Historic England (formerly English Heritage) and the Country Houses Foundation have agreed very generous grants, leaving HCT with just £3,000 to raise. Subject to raising the money the Trust aims to go out to tender early in 2016 and to start building work as soon as the local bats have stopped hibernating and drier weather is in prospect.

While the scaffolding is up, the Trust will undertake a careful structural survey of the hammer-beam roof and a conservation survey of the apparently original paint scheme. This will enable a careful restoration of the paintwork and gilding in line with the original scheme.

So, will you help save the Petre Chapel Angels? Every £1 the Trust raises enables them to draw down nearly £43 in grants from Historic England and the Country Houses Foundation.

If you would like to help, download and complete the Petre Chapel Appeal donation form.

You can find out more about Petre Chapel on the HCT website.

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Future of Welsh chapels debated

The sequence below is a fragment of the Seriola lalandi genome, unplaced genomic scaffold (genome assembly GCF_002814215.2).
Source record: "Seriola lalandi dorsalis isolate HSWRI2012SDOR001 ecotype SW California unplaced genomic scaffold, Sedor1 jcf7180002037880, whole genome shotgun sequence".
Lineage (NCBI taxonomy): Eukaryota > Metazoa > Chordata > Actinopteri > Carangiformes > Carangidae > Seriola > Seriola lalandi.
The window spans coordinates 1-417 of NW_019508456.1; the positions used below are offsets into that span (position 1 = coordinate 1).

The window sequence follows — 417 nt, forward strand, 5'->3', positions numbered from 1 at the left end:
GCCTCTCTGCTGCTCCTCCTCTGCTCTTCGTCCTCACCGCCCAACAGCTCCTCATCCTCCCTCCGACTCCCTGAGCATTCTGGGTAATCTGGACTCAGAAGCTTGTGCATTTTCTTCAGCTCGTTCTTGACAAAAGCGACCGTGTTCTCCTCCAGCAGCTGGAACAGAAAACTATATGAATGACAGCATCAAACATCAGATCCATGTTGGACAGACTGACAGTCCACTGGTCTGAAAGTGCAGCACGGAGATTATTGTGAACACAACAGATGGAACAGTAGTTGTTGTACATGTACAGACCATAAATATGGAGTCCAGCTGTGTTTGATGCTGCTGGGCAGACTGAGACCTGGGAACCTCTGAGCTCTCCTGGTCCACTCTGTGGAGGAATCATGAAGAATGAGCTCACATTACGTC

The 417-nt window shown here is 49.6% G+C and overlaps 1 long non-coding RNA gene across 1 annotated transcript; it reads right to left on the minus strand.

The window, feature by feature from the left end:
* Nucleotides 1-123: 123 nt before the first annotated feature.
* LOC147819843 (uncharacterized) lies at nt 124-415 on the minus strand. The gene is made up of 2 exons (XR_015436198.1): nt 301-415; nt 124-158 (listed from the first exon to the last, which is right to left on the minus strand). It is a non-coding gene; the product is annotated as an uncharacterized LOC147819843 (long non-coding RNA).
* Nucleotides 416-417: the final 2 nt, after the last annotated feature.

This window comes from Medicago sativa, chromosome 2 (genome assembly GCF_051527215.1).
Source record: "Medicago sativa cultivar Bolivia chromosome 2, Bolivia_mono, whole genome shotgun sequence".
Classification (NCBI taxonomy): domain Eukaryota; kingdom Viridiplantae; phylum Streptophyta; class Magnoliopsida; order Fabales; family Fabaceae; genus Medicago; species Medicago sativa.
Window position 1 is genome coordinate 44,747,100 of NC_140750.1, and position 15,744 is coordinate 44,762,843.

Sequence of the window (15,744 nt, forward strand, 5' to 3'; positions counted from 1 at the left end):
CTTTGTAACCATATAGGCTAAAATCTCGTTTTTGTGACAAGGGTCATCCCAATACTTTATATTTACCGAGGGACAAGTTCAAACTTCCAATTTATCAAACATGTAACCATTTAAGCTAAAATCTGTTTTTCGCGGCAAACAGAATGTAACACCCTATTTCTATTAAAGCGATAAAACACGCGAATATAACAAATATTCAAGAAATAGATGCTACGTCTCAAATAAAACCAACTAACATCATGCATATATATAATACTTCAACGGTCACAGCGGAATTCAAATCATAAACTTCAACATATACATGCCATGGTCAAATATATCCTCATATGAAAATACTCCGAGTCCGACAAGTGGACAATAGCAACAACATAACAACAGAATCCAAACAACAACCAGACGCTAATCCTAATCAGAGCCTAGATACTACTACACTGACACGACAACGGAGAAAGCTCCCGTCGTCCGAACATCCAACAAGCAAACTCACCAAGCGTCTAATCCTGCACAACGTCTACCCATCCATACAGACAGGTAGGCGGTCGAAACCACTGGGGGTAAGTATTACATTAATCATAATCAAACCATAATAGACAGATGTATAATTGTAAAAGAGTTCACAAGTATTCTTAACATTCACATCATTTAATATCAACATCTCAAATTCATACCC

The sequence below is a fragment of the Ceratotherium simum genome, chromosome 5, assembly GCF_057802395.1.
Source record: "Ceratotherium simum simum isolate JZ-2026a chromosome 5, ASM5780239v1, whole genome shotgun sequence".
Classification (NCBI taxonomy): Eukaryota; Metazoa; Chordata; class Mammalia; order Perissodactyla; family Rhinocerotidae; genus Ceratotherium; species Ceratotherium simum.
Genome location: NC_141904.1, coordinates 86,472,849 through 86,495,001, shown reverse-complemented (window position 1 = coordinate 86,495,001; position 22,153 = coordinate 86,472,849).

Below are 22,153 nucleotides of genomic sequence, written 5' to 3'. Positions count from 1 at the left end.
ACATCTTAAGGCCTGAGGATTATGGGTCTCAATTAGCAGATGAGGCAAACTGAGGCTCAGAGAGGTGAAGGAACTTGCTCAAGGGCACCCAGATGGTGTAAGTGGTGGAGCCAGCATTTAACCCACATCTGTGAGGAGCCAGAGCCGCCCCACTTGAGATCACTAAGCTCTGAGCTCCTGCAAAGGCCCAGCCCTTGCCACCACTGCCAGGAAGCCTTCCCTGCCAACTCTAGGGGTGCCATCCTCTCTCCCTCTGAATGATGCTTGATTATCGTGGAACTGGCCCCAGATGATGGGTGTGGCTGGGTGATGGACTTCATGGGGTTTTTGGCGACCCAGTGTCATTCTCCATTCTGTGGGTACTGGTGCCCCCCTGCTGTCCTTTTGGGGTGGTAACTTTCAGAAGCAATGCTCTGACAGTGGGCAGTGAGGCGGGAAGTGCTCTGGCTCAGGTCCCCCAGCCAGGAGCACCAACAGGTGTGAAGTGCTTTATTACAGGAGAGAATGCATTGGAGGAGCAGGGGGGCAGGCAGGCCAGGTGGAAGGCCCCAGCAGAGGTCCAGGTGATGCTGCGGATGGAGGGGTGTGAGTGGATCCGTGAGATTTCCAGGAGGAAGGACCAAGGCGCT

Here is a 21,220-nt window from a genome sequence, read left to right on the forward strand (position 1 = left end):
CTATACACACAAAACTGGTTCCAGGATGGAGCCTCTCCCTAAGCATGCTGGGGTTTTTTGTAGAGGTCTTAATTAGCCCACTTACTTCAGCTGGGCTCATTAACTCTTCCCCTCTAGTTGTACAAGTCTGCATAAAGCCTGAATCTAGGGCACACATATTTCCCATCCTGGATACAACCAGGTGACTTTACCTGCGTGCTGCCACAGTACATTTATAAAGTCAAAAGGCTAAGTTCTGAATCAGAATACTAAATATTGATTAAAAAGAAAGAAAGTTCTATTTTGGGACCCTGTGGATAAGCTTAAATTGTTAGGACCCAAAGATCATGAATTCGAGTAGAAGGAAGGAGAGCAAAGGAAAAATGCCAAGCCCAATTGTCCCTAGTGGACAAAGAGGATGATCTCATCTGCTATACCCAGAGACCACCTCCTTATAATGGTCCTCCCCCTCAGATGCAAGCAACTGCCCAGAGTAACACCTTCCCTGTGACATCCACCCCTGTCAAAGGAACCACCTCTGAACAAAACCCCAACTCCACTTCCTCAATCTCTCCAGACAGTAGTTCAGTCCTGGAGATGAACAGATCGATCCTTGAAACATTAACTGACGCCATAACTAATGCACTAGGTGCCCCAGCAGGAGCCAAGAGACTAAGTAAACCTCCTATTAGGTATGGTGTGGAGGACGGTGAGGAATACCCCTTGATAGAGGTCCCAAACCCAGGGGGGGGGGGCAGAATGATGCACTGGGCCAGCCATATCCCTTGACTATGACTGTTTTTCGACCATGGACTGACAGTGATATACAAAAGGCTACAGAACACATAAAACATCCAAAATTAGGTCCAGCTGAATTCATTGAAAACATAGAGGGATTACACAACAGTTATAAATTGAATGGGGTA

In early October a short debate was held in the Welsh Assembly on the future of chapel buildings in Wales. The country currently has a large excess of chapels and their upkeep falls to increasingly elderly and shrinking congregations. The Minister for Economy, Science & Transport referred to a strategic action plan pokiesaustralia currently being developed in consultation Cadw, and noted that Historic Environment (Wales) aims to introduce heritage partnership agreements to allow groups responsible for listed chapels to develop long-term management plans.

The Law & Religion UK website has a useful summary.

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2015 Heritage at Risk Register

The 2015 Heritage at Risk Registers indicate that 928 of the 14,790 (approximate) listed places of worship in England are at risk. Since 2014 there have been 161 new places of worship added to the list and 118 removed.

The four main reasons that places of worship end up on the Register are issues with gutters and downpipes, high level stonework, roofs, and structural stability. Most suffer from at least two of these problems.

The 2015 Registers are available here: and more information about places of worship at risk can be found here:

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National Maintenance Week – winter hints and tips